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Displacement and COVID-19

The global COVID-19 pandemic is a humanitarian, economic, and social crisis on a nearly unprecedented scale. Its impacts have devastated communities throughout the world, but displaced people have been disproportionally affected. Since the outbreak of the crisis, DRC has been working to identify and address the specific challenges faced by refugees and displaced people.

Posted on 12 Mar 2021

Refugees and displaced persons around the globe face challenges that leave them particularly vulnerable to COVID-19 and its related impacts. Many refugees live in precarious circumstances with limited access to livelihoods, which were further deepened by lockdowns and movement restrictions across the globe. Furthermore, the pandemic and restrictions imposed to curb it also accelerated protection concerns such as gender-based violence and child labour. Access to international protection including asylum has also been significantly reduced.

DRC’s COVID-19 related programming reached over 4.8 million displacement-affected people during 2020, in 34 countries around the world. Source: DRC's Global Covid-19 Response

Dealing with a pandemic in a crowded refugee camp

Refugee camps around the world are frequently overcrowded, making social distancing nearly impossible. Access to sufficient hygiene, hand washing, and protective equipment like masks can also be a significant challenge, as well as access to adequate medical care if one were to fall ill.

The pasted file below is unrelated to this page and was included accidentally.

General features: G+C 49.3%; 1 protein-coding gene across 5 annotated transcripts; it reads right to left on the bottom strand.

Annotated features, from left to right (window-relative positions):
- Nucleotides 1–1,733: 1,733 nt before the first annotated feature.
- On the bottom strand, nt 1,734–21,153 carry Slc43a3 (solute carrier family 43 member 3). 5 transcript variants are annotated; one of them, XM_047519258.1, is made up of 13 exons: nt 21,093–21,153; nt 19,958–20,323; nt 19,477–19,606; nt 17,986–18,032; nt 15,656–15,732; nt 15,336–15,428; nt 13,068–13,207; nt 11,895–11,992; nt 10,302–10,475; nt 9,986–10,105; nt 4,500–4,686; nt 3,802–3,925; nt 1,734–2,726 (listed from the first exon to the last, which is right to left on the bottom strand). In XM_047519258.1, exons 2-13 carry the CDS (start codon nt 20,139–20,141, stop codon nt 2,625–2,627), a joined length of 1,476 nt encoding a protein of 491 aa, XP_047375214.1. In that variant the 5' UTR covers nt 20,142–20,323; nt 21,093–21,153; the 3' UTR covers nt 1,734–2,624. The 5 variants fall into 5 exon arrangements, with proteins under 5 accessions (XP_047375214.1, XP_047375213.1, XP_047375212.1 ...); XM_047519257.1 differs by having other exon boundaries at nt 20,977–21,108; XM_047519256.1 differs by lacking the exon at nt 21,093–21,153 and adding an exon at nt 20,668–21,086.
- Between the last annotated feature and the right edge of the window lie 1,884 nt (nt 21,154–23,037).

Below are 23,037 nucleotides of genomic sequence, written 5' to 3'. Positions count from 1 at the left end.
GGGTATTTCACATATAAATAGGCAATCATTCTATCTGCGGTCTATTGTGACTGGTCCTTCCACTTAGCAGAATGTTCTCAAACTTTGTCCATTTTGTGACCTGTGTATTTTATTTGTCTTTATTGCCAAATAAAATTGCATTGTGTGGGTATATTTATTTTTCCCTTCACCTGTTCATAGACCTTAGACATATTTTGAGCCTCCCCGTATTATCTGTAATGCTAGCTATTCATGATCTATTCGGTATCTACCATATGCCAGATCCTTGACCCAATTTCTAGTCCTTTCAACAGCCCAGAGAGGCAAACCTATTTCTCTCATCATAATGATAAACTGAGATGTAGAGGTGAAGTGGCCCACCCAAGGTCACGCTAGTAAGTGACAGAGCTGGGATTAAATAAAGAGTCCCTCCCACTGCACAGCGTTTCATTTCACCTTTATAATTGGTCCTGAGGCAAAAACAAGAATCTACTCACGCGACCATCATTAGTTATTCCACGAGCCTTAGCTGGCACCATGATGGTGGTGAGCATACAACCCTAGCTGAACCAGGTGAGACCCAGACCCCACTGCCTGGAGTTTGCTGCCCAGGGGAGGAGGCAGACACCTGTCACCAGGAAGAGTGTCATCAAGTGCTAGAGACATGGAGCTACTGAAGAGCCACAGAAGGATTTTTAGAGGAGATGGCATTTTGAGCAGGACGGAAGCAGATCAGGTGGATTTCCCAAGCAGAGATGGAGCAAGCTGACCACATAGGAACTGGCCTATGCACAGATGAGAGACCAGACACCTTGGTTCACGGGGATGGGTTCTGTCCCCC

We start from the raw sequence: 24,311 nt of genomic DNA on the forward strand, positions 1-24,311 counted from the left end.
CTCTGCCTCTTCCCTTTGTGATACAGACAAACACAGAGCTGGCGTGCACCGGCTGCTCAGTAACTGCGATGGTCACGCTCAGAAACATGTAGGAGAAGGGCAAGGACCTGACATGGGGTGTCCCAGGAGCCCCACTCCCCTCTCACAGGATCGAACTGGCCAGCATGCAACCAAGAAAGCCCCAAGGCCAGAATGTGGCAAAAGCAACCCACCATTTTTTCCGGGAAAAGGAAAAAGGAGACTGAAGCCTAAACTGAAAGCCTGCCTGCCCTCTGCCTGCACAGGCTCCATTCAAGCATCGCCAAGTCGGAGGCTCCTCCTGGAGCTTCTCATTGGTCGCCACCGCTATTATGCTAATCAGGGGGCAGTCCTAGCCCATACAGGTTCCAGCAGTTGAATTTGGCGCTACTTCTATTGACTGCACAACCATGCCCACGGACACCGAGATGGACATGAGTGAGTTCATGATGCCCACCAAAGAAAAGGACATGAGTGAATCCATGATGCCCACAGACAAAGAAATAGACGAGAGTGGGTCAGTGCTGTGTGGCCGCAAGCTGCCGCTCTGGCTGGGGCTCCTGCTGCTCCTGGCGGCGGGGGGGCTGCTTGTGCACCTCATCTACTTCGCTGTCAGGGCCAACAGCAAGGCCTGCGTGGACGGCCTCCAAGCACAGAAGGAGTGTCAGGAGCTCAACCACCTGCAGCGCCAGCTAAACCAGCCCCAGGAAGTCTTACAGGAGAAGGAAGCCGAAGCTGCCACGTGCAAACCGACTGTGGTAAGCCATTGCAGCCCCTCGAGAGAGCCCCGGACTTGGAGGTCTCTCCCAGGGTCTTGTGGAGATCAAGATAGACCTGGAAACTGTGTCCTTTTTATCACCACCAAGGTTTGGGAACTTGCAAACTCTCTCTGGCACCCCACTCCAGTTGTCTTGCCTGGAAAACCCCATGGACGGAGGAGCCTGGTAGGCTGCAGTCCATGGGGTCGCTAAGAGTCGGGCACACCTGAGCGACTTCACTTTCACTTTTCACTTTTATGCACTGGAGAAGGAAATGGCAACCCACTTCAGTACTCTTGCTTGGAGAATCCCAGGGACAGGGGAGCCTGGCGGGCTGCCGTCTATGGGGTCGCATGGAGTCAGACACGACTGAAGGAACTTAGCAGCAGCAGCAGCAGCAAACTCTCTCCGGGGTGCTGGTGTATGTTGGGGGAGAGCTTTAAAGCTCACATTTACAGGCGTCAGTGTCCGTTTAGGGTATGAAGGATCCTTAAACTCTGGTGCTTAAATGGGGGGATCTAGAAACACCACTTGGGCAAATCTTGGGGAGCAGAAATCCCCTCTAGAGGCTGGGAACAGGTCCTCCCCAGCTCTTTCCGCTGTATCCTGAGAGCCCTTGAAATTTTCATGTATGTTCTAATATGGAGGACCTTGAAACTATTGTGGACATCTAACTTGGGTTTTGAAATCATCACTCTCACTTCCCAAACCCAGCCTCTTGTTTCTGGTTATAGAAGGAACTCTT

Medical, hygienic, and testing capacities in most refugee camps are inadequate to ensure the appropriate identification, isolation, and treatment of COVID-19 cases. This leaves camp populations acutely vulnerable to the pandemic’s worst effects.

In many other refugee camps around the world, host governments severely restricted access to camps on the grounds of combating the pandemic.

The ‘closure’ of these camps did not only restrict outsiders from entering, but also prevented residents from leaving and entering, depriving them of livelihood and other opportunities available outside of the camps which reduced their ability to provide for themselves. Restrictions also impacted humanitarian organisations’ ability to provide aid. However, DRC quickly adapted to other modalities including using online tools and scaling up community-based response mechanisms.

This unfortunate combination of circumstances has left residents of refugee camps particularly vulnerable not only to the direct health impacts of COVID-19, but also to a range of other impacts such as loss of livelihoods and educational opportunities as well as protection risks.

Displacement and COVID-19

Displacement and COVID-19

The impact of COVID-19 on our work

DRC’s response to the COVID-19 pandemic is conducted in keeping with our core vision of ensuring a dignified life for all displaced. COVID-19 was a global crisis which affected all parts of the organisation, whether at our headquarters in Copenhagen or our field offices in hotspots across the globe.